Despite close links between the Taliban and the proscribed outfit Haqqani Network, the US State Department on Friday (local time) said that they are two separate entities.
During a press briefing, when US State Department spokesperson Ned Price was asked about sharing information regarding the security of Kabul airport with the Taliban and whether it was extended to Haqqani Network, Price replied, “The Taliban and Haqqani Network are two separate entities.”
Despite his denial, it is reported that the Taliban and the Haqqani Network share strong links. The US first designated the Haqqani Network as a terrorist group in 2012.
The National Counterterrorism Center said the Haqqanis “is considered the most lethal and sophisticated insurgent group targeting US, Coalition, and Afghan forces” and said the Haqqani Network was considered a terrorist group “because of its involvement in the Afghan insurgency, attacks on US military and civilian personnel and Western interests in Afghanistan, and because of its ties to the Taliban and Al-Qaeda.”
A Pakistani protege, Khalil Haqqani, who has a USD 5 million reward after the US designated him a terrorist 10 years ago is a regular visitor to Pakistan’s military headquarters in Rawalpindi, is one of the new rulers of Afghanistan, reported The New York Times.
Known to American intelligence as the Taliban emissary to Al Qaeda, Khalil Haqqani showed up in Kabul last week as their new chief of security, brazenly armed with an American-made M4 rifle, with a protection squad dressed in American combat gear.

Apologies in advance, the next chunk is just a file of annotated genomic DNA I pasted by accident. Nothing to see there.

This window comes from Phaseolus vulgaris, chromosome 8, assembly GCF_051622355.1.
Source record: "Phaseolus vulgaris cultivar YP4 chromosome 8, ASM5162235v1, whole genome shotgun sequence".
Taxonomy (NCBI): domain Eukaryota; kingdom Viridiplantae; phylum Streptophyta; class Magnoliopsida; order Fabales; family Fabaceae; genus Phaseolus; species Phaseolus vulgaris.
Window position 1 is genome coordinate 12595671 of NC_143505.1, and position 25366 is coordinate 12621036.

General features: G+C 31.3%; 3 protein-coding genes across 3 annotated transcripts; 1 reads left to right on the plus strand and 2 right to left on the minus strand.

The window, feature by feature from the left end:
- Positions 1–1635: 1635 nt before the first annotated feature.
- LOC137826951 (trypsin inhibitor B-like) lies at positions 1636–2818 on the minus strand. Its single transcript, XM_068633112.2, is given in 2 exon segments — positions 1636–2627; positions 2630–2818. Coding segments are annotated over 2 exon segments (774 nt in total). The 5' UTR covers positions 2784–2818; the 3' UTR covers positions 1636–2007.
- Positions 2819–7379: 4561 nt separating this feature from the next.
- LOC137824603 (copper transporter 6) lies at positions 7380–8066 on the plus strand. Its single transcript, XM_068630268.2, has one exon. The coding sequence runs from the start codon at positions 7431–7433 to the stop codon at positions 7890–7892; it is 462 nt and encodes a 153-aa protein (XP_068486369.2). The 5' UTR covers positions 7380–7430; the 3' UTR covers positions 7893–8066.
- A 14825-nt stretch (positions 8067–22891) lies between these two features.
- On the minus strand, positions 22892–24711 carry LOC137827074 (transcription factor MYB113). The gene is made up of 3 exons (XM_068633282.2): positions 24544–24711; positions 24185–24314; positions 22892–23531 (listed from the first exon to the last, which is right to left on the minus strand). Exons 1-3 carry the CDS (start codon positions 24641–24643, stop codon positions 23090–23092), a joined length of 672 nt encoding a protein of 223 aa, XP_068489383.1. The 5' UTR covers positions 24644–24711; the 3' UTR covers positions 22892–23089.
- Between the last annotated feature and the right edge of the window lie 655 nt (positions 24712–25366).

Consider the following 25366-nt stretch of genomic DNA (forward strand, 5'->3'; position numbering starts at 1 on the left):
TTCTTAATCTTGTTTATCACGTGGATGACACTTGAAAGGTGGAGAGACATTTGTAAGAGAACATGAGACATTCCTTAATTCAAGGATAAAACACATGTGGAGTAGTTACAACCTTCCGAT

The nexus between the Pakistanis and the victorious Haqqani was indisputable and indispensable to the Taliban victory, said Douglas London, a former CIA counterterrorism chief for South and Southwest Asia.
The members of the Haqqani family had prominent positions inside the Taliban. In fact, the Taliban, Haqqani Network, and Al Qaeda are deeply intertwined in Afghanistan, with the Taliban integrating Haqqani Network leaders and fighters with Al Qaeda links into its command structure.
Moreover, the splinter group of Islamic State, (Islamic State – Khorasan) ISIS-K who had claimed Kabul airport blast, has long clashed with the Taliban and Al Qaeda in Afghanistan, claiming Taliban rule is illegitimate.
The US has relied upon the Taliban to maintain security checkpoints around Kabul’s airport. Central Command leader General Frank McKenzie said Thursday the US would continue to ask the Taliban to assist with security, saying he hadn’t seen evidence the Taliban let the attack occur.